Giselle, RC is not my life and ExLC are all discussing an alleged incident reported by one of Giselle’s readers:

NEWSFLASH: The women in a certain [formerly thriving] section were just visited by their new priest. In addition to the other introductory information he passed along, he praised them for their fidelity, sadly noting that much of the RC leadership had defected out of sheer pride. They were there when everything was good, when the accolades were rolling in, when the limelight was on them. Once the road got a little rocky, they threw in the towel — since they don’t know how to deal with crosses.

Now I haven’t had time to check sources, and I find the reported incident a little strange given Fr. Scott Reilly, LC’s following recent assurance to U.S. RC:

Understandably, in the midst of the present circumstances there have been a few of our members who have felt that they can serve God better by separating themselves from the Legion and Regnum Christi; others have opted temporarily to step aside to see and evaluate, waiting also to see the outcome of the Visitation. The vast majority has opted to continue doing as much good as they can from where they are, knowing that our time here on earth is limited, and trusting that with the guidance of the Church whatever needs to be corrected in time, and whatever is good will be confirmed. Each one has made his or her choice before God, moved by their love for him and their desire to serve him to the best of their ability, and for no other consideration. Let us have great Christian understanding and respect for all. Each of us must presume the best and purest intention in the other, pray for each other, and recognize that each one of us suffers and recovers in different ways and at different times.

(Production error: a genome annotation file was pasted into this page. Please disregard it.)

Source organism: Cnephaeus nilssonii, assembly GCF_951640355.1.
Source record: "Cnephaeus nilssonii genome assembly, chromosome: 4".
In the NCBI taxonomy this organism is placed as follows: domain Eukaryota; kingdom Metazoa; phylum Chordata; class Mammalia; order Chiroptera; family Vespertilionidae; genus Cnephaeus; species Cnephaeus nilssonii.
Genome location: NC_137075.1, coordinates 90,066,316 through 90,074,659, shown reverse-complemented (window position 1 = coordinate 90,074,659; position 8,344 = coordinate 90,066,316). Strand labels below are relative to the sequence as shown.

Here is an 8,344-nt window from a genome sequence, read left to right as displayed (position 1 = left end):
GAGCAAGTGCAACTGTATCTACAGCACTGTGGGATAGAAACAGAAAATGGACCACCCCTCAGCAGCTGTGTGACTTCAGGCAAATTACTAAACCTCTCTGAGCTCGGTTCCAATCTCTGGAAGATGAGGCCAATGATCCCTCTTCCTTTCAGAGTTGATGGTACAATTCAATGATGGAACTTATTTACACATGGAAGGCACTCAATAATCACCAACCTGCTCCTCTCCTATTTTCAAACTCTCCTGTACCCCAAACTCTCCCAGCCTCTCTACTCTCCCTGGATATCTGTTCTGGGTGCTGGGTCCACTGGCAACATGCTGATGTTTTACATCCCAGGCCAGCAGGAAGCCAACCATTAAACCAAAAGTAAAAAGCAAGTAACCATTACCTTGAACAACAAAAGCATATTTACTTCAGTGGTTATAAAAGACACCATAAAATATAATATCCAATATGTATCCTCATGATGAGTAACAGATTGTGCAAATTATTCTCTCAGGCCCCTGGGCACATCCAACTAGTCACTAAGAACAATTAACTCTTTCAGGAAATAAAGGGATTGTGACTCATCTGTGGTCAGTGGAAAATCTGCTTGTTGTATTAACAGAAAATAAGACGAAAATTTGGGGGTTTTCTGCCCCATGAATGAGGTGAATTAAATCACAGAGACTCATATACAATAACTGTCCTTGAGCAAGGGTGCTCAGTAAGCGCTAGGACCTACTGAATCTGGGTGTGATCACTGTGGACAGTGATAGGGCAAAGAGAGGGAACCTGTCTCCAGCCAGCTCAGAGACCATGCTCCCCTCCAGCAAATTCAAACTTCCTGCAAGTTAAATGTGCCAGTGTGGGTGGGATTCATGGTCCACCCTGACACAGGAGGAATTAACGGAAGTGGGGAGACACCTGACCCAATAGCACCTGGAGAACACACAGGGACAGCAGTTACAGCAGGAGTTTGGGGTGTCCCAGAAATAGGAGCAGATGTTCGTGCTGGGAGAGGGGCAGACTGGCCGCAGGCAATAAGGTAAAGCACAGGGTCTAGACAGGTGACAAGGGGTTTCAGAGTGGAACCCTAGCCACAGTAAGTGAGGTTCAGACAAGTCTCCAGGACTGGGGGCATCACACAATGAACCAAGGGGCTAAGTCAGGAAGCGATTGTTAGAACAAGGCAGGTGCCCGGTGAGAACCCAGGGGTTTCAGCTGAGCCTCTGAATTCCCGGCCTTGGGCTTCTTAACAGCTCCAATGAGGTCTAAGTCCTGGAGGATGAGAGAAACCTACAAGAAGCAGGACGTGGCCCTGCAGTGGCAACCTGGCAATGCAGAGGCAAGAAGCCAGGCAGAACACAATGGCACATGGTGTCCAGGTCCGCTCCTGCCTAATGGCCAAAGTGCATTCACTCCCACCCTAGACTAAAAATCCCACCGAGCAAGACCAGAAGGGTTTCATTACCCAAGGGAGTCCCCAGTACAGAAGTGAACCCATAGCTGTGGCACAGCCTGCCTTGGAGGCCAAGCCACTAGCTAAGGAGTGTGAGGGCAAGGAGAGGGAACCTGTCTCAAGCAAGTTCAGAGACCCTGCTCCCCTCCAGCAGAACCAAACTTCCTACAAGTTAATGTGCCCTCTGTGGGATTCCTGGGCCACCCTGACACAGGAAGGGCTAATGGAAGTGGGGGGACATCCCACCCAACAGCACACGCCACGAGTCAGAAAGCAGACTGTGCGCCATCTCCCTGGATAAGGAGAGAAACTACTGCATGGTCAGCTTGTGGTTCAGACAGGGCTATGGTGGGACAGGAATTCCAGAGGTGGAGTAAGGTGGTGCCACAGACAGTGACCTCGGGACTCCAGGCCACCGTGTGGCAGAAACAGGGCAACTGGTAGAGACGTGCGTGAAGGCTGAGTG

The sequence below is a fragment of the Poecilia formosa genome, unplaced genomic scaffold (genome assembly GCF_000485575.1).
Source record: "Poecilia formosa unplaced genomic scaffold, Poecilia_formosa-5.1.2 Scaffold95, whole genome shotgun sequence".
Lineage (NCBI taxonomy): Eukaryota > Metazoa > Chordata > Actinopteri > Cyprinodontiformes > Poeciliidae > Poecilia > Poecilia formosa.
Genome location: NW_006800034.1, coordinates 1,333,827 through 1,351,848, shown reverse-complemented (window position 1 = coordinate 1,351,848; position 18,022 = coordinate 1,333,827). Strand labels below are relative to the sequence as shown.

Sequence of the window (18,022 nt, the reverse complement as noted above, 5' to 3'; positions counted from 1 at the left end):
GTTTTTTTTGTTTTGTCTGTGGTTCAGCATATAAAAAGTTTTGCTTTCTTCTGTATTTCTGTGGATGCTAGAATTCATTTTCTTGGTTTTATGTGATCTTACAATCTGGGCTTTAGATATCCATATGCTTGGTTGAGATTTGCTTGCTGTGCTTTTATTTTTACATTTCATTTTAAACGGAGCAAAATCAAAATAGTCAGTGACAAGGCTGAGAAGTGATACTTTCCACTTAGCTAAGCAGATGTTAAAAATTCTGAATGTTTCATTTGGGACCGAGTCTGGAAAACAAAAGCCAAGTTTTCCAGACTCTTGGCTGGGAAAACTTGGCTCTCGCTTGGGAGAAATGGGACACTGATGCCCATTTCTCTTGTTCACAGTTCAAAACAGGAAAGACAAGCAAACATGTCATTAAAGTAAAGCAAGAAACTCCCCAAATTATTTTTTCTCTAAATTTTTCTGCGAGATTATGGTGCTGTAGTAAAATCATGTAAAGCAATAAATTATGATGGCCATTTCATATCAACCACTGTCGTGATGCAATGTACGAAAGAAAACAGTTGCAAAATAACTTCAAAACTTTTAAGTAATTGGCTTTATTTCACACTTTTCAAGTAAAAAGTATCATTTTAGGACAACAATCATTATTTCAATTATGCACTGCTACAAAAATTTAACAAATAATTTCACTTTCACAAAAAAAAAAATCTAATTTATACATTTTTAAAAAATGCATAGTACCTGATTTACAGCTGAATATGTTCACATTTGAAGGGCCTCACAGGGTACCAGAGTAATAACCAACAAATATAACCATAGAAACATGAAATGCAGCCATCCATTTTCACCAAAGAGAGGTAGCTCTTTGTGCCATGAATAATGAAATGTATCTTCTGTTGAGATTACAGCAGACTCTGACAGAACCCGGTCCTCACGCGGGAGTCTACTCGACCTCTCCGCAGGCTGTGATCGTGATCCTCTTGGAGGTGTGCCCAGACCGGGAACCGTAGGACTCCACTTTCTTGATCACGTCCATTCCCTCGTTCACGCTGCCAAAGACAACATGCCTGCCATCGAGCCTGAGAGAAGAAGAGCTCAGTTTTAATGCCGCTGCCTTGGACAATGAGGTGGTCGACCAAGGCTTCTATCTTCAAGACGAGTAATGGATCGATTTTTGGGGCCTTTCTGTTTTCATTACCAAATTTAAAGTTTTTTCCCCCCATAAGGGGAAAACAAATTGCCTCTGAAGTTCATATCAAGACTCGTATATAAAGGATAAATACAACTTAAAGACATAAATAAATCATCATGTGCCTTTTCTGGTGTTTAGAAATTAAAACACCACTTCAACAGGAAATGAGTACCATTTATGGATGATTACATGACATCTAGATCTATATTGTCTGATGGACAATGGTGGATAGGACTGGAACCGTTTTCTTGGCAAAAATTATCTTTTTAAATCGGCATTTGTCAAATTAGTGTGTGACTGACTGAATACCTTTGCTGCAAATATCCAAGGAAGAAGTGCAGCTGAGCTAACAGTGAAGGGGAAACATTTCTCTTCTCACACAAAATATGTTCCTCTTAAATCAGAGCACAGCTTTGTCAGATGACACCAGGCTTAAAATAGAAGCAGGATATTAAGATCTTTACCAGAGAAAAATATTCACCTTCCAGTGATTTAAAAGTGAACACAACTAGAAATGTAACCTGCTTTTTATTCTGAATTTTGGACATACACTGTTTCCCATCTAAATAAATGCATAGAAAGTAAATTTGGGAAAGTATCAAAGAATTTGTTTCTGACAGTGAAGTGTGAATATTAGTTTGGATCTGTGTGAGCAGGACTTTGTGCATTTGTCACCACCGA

But for the sake of making a point, let’s assume there are witnesses to corroborate the alleged incident. Pride can be a good thing. It depends upon the context and how the word is being used.
Growing up in the French Catholic school system, one of the first lessons a young student learns is that romantic-based languages often have two words for one English counterpart. This is because the English word contains both meanings. To understand which meaning is being used, one has to look at the context.
Law is an example I deal with every day. In French the word law can translate into loi (or lex in Latin). Each of the Ten commandments is an example of loi. Or the word law can translate as droit (ius in Latin), meaning a system of jurisprudence or law in the broader sense. The American legal system is an example of droit.
The same is true of pride. Depending upon the context, pride translates into French as either orgueil or fierté. Orgueil is the type of pride that denotes arrogance. For example, refusing to apologize for having slandered victims of sexual abuse is an example of pride that translates into French as orgueil. This type of pride is one of the seven deadly sins warned against in the Bible.
In contrast, fierté is a type of pride through which one identifies with the goodness of something. I suspect it may be related to the French word foi, which means “faith”. A couple examples of fierté come to mind. “Displaying the same pride in his Catholic faith that had been instilled in him during his Marine Corps training, the pro-life priest went on national television and defended Catholic teaching on contraception.” Or “A proud Catholic mother, Mary resigned from her apostolate to devote more time to her children’s needs.”
There is nothing wrong with this type of pride. In fact God loves this type of pride, as we read in Psalm 47:4 (“[The Lord] chose our heritage for us, the pride of Jacob whom he loves.”) Like any good father, Jacob took pride in his descendants, the Jewish people, whom God chose as His own. Far be it for me to accuse Our Lord and this venerated Old Testament Patriarch of a deadly sin. I’m not that proud. I am, however, proud of our Old Testament heritage as Catholics. Hence the difference between orgueil or fierté.
So faced with this type of situation, I would guess that a certain amount of fierté would motivate a person to leave. After all, not apologizing to one’s victims for having unjustly tarnished their reputation is an example of orgueil that few Catholics wish to identify with.